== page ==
“No man’s life, liberty or property is safe while the Legislature is in session.” New York newspaper editor Gideon J. Tucker is as correct today as when he wrote the quip in 1866.

The latest example of legislative perfidy is Senate Bill 35 by Sen. Scott Wiener, D-San Francisco. Its negative impact on Marin, unless altered, is hard to exaggerate.

Frustrated by Marin Assemblyman Marc Levine’s successful effort to define most Marin communities as “suburban” instead of the preposterous state designation of “urban,” Wiener reached in classic bureaucratic fashion by changing definition

SB 35 uses an entirely different geographical term to define communities subject to fast-track, by-right rules fostering high-density housing.

Instead of applying the rules to “urban” communities, Wiener’s criteria is that if even a village is an “urban cluster,” then rules encouraging big-time development without pesky environmental review are applied.

Basically any community outside a county crossroad is an “urban cluster” for the purposes of SB 35 and state housing mandates.

The Census Bureau indicates “an Urban Cluster is a new statistical geographic term ... consisting of a central core and adjacent densely settled territory that together contains between 2,500 and 49,999 people. Typically, the overall population density is at least 1,000 people per square mile. Urban Clusters are based on Census block and block group density and do not coincide with official municipal boundaries.”

Under this definition most of Marin east of Olema and Bolinas is in “urban clusters.” Travel to that bustling “urban cluster” of Woodacre and the stupidity of using this obscure census term to define housing rules is apparent.

It wouldn’t be as bad if Wiener’s San Francisco wasn’t hypocritical when it comes to addressing the so-called “housing crisis.”

High-rise condos and apartments belong in job centers like San Francisco with comprehensive public transit networks.
To see a model city providing high-density housing, much transit and high quality of life, visit Vancouver, British Columbia.

If San Francisco was as committed to housing as it self-righteously claims, it would resemble the forest of high-rises that dominate western Canada’s metropolis. Then the Sunset District’s Taraval Street would be lined with 10-story apartment houses. The untouchable corners of Castro and Market served by four subway-light-rail lines and three bus routes would see 25-story housing towers on each of its five corners.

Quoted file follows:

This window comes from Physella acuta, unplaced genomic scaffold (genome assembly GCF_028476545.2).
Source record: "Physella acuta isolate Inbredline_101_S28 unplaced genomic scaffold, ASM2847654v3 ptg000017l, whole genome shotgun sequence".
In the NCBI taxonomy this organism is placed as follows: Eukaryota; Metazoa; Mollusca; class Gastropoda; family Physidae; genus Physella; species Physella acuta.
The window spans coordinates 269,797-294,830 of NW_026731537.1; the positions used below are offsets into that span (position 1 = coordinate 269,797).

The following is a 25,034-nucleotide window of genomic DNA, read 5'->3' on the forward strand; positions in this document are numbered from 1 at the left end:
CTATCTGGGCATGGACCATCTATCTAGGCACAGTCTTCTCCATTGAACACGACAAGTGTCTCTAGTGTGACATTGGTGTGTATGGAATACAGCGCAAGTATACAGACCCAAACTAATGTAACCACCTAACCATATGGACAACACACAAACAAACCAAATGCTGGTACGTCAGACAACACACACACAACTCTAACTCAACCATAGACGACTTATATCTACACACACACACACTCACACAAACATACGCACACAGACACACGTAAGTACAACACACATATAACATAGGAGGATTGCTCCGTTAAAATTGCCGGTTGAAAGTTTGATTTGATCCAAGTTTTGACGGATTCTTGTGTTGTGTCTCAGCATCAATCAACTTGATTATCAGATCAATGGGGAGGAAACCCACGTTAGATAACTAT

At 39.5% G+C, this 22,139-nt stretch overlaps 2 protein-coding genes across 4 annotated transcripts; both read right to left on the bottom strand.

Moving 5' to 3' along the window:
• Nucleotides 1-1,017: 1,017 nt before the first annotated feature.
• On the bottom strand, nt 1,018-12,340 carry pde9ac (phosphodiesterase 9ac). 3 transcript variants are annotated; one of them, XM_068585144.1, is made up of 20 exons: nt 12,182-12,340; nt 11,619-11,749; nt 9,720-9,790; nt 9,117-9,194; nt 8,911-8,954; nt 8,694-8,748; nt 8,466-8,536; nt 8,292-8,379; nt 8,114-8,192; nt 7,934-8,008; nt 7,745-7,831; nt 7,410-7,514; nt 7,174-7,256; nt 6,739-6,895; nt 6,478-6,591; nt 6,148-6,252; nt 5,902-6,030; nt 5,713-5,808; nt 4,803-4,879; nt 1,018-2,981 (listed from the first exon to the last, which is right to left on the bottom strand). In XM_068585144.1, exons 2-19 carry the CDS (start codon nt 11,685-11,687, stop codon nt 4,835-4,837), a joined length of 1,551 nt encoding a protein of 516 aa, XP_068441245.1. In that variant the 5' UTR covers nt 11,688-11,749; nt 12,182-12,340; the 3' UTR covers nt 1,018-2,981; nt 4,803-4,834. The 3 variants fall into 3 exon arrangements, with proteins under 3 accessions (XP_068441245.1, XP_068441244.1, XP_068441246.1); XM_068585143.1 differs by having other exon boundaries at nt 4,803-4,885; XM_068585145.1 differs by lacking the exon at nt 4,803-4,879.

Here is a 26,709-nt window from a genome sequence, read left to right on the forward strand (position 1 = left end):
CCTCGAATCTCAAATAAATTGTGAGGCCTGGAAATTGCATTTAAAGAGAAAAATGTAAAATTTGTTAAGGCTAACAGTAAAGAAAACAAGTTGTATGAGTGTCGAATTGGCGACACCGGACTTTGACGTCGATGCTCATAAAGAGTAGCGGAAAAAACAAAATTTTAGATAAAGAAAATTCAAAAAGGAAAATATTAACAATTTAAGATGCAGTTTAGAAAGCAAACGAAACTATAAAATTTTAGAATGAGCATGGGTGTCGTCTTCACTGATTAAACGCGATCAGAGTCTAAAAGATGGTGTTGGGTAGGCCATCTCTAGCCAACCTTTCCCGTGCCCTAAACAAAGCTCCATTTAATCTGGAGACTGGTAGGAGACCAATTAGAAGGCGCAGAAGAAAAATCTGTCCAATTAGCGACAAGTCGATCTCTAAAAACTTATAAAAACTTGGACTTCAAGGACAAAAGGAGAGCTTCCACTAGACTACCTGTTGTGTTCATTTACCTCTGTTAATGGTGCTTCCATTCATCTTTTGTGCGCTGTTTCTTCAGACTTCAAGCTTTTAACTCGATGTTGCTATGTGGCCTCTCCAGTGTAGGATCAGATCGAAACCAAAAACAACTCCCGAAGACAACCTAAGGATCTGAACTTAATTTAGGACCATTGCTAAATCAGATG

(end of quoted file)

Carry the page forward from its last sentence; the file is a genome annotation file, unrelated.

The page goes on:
Even Telegraph Hill could follow another Pacific city that Wiener might emulate: Hong Kong, with high-rises running up the slopes of Victoria Peak.

If Sen. Wiener displays true political courage by suggesting Vancouver or Hong Kong-style development, his San Francisco constituents will see that he soon returns to the dreaded private sector.

North Bay legislators Levine, D-Greenbrae, and Sen. Mike McGuire, D-Healdsburg, should fight fire with fire. Submit an amendment to SB 35 mandating fast-tracking Vancouver-style high-rise residences as a matter of right in urban areas served by subways or three light-rail or bus routes.

That coincidentally defines Castro and Market and St. Francis Circle, next to posh St. Francis Wood, in the city’s fog belt. What’s good for Marin ought to be good for the city’s cherished people-scaled neighborhoods.

Note that SB 35 includes a requirement that for all housing built under its mandates: “The development proponent shall ensure that the prevailing wage requirement is included in all contracts for the performance of the work.”

“Prevailing wage” is legislative lingo for paying all covered workers union scale. Requiring affordable housing be erected exclusively by union workers will result in the units not being “affordable” without taxpayer subsidies.

Drop this political giveaway for state Democrats’ core labor constituency and much support for SB 35 evaporates.  See ARTICLE HERE

Legislation to Fast-Track More Housing Finds Opposition in Marin

Legislation to Fast-Track More Housing Finds Opposition in Marin

Marin County, with San Francisco in the distance, as seen from Mount Tamalpais. (Craig Miller/KQED)
By Guy Marzorati AUGUST 21, 2017

On high-profile bills this year to fix California’s roads and extend the state’s cap-and-trade system, Democrats in the state Legislature have mostly stuck together. And they’ve had some major legislative victories.